Commissioner of Patents and Trademarks
Patent and Trademark Office (P.T.O.)
RE: TRADEMARK REGISTRATION OF RUTH L. RATNY
Registration No. 1,134,824
May 13, 1992
*1 Petition Filed: January 23, 1992
Issued: May 6, 1980
Petitioner, pro se: Clio Enterprises, Inc.
Attorney for Assignee
E. Leonard Rubin
Willian, Brinks, Olds, Hofer, Gilson & Lione
Assistant Commissioner for Trademarks
Clio Enterprises, Inc. has petitioned the Commissioner for a "declaration of interference" between itself and Ruth L. Ratny, an individual claiming ownership of the above identified registration by assignment from petitioner. Trademark Rule 2.146(a)(3) provides authority for the requested review.
The registration was issued to petitioner on May 6, 1980. On November 1, 1991, Ruth L. Ratny recorded with the Assignment Branch of the Office a document purporting to be an assignment, dated September 27, 1991, in which petitioner, Clio Enterprises, Inc., assigns all rights, title and interest in and to the registered mark to Ruth L. Ratny or her nominee. The document appears to have been executed by William Evans as president of Clio Enterprises, Inc., in the form of a notarized affidavit.
The document was first submitted for recordation on or about September 30, 1991. In a communication dated October 24, 1991, the Assignment Branch of the Office notified the claimed assignee that the document had been examined and found non-recordable, because it had not been certified by a notary public to be a true copy of an original document. The document was resubmitted for recordation on November 1, 1991, accompanied by a notarized "Certification," that "the attached is a true and accurate copy of the original assignment ... dated September 27, 1991," signed by the claimed assignee of the registration, Ruth L. Ratny.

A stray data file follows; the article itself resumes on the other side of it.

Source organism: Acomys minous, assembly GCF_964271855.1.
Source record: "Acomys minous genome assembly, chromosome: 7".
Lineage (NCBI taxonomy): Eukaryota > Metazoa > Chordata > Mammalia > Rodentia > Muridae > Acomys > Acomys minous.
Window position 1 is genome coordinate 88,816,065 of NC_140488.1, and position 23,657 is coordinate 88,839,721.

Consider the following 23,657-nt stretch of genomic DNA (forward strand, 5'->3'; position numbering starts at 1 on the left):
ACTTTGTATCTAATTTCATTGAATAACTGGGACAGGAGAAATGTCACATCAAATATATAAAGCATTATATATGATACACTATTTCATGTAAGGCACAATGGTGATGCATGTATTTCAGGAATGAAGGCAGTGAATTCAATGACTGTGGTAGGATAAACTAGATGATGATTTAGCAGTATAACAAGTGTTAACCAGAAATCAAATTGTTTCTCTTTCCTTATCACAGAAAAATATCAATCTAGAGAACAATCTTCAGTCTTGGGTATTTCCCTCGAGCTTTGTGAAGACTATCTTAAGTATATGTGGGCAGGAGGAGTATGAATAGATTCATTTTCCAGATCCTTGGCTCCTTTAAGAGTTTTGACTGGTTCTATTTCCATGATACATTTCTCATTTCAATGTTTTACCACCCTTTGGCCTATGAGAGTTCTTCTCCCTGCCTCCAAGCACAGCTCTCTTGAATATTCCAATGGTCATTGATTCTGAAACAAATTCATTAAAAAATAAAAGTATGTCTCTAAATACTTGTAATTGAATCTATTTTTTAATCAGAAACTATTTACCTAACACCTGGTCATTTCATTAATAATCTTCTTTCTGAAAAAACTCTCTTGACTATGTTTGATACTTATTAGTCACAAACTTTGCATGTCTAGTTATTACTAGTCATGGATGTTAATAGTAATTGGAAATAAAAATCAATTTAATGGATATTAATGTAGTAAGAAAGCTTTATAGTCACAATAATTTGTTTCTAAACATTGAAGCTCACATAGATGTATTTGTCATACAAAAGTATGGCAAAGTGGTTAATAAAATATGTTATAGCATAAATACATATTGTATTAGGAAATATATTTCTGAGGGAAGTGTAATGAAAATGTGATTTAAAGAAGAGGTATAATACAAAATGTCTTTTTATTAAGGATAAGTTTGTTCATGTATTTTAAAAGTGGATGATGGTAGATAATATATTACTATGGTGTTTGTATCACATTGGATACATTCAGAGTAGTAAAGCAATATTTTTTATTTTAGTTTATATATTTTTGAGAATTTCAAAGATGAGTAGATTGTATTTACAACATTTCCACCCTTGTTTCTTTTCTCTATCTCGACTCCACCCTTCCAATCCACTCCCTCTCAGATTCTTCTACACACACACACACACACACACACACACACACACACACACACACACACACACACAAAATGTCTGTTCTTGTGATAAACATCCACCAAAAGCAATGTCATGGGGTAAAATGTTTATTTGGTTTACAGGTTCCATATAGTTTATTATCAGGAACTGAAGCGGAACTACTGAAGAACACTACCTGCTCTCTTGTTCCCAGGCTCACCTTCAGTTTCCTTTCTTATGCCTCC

This petition was filed January 23, 1992. The petition contains the affidavit of petitioner's Secretary, Wayne Deas, who asserts that commencing in August, 1991, petitioner had entered into negotiations with Ruth Ratny for the sale of petitioner's stock or assets; that during the ensuing weeks, various drafts of intent and proposed contracts were exchanged by the parties and their respective attorneys; that no deal was ever finalized; that in late September, because of petitioner's financial difficulties, Ratny questioned whether petitioner still owned the mark; that in order to assuage Ratny's fears, petitioner's president, William Evans, sent Ratny via facsimile "what he believed to be proof that petitioner retained its rights to use of the mark;" that the document Evans faxed was a copy of an assignment that had been attached to one of the proposed contracts submitted by Ratny to petitioner; that Evans never delivered the original assignment, nor did he intend to assign the mark; and that, unbeknownst to petitioner, Ratny submitted the copy of the assignment to the PTO for recordation as a valid assignment. Petitioner contends that the assignment was not properly recorded, because it is neither an original document nor certified to be a true copy of the original.
*2 Section 16 of the Trademark Act, 15 U.S.C. § 1066, provides for the declaration of an interference proceeding under extraordinary circumstances, where an application is made for the registration of a mark which is likely to be confused with a mark previously registered, or with a mark for which another has previously made application. The provisions of Section 16 are operative only in a situation where there exists a likelihood of confusion involving a mark which is the subject of a pending application for registration of a mark. There is no provision in the Trademark Act or the Trademark Rules of Practice for the declaration of an "interference" to determine questions of ownership of a registered mark.